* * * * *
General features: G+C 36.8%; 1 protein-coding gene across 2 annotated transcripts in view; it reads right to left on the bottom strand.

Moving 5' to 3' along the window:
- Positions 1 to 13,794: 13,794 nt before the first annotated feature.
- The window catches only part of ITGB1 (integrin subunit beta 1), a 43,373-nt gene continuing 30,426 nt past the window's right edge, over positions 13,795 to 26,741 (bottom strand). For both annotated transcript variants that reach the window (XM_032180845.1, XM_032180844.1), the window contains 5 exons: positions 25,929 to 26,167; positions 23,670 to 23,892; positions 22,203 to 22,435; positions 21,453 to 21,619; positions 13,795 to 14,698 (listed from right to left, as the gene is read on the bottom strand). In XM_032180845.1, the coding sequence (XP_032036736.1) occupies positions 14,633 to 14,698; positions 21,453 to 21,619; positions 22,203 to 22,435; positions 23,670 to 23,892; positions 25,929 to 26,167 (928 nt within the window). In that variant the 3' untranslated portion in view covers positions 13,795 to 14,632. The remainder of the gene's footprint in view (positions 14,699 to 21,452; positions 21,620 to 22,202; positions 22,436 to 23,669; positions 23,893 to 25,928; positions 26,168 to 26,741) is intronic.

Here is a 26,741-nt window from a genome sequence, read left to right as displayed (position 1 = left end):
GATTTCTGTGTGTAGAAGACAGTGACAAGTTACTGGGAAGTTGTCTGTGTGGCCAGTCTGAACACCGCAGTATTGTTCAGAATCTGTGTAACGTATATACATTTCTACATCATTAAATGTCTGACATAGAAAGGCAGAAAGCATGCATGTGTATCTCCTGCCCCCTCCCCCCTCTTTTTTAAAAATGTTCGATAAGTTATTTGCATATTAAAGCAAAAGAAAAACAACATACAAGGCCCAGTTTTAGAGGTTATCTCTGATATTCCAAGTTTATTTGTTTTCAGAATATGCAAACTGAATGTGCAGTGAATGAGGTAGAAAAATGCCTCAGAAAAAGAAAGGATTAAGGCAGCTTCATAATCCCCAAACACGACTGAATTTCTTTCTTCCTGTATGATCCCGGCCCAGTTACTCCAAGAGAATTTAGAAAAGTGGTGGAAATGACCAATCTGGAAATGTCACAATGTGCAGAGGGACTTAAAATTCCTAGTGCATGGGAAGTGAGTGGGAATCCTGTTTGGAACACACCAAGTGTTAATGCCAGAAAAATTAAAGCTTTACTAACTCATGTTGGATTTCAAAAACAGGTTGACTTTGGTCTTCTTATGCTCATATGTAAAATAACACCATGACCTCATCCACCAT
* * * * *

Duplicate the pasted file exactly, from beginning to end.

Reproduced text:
General features: G+C 36.8%; 1 protein-coding gene across 2 annotated transcripts in view; it reads right to left on the bottom strand.

Moving 5' to 3' along the window:
- Positions 1 to 13,794: 13,794 nt before the first annotated feature.
- The window catches only part of ITGB1 (integrin subunit beta 1), a 43,373-nt gene continuing 30,426 nt past the window's right edge, over positions 13,795 to 26,741 (bottom strand). For both annotated transcript variants that reach the window (XM_032180845.1, XM_032180844.1), the window contains 5 exons: positions 25,929 to 26,167; positions 23,670 to 23,892; positions 22,203 to 22,435; positions 21,453 to 21,619; positions 13,795 to 14,698 (listed from right to left, as the gene is read on the bottom strand). In XM_032180845.1, the coding sequence (XP_032036736.1) occupies positions 14,633 to 14,698; positions 21,453 to 21,619; positions 22,203 to 22,435; positions 23,670 to 23,892; positions 25,929 to 26,167 (928 nt within the window). In that variant the 3' untranslated portion in view covers positions 13,795 to 14,632. The remainder of the gene's footprint in view (positions 14,699 to 21,452; positions 21,620 to 22,202; positions 22,436 to 23,669; positions 23,893 to 25,928; positions 26,168 to 26,741) is intronic.

Here is a 26,741-nt window from a genome sequence, read left to right as displayed (position 1 = left end):
GATTTCTGTGTGTAGAAGACAGTGACAAGTTACTGGGAAGTTGTCTGTGTGGCCAGTCTGAACACCGCAGTATTGTTCAGAATCTGTGTAACGTATATACATTTCTACATCATTAAATGTCTGACATAGAAAGGCAGAAAGCATGCATGTGTATCTCCTGCCCCCTCCCCCCTCTTTTTTAAAAATGTTCGATAAGTTATTTGCATATTAAAGCAAAAGAAAAACAACATACAAGGCCCAGTTTTAGAGGTTATCTCTGATATTCCAAGTTTATTTGTTTTCAGAATATGCAAACTGAATGTGCAGTGAATGAGGTAGAAAAATGCCTCAGAAAAAGAAAGGATTAAGGCAGCTTCATAATCCCCAAACACGACTGAATTTCTTTCTTCCTGTATGATCCCGGCCCAGTTACTCCAAGAGAATTTAGAAAAGTGGTGGAAATGACCAATCTGGAAATGTCACAATGTGCAGAGGGACTTAAAATTCCTAGTGCATGGGAAGTGAGTGGGAATCCTGTTTGGAACACACCAAGTGTTAATGCCAGAAAAATTAAAGCTTTACTAACTCATGTTGGATTTCAAAAACAGGTTGACTTTGGTCTTCTTATGCTCATATGTAAAATAACACCATGACCTCATCCACCAT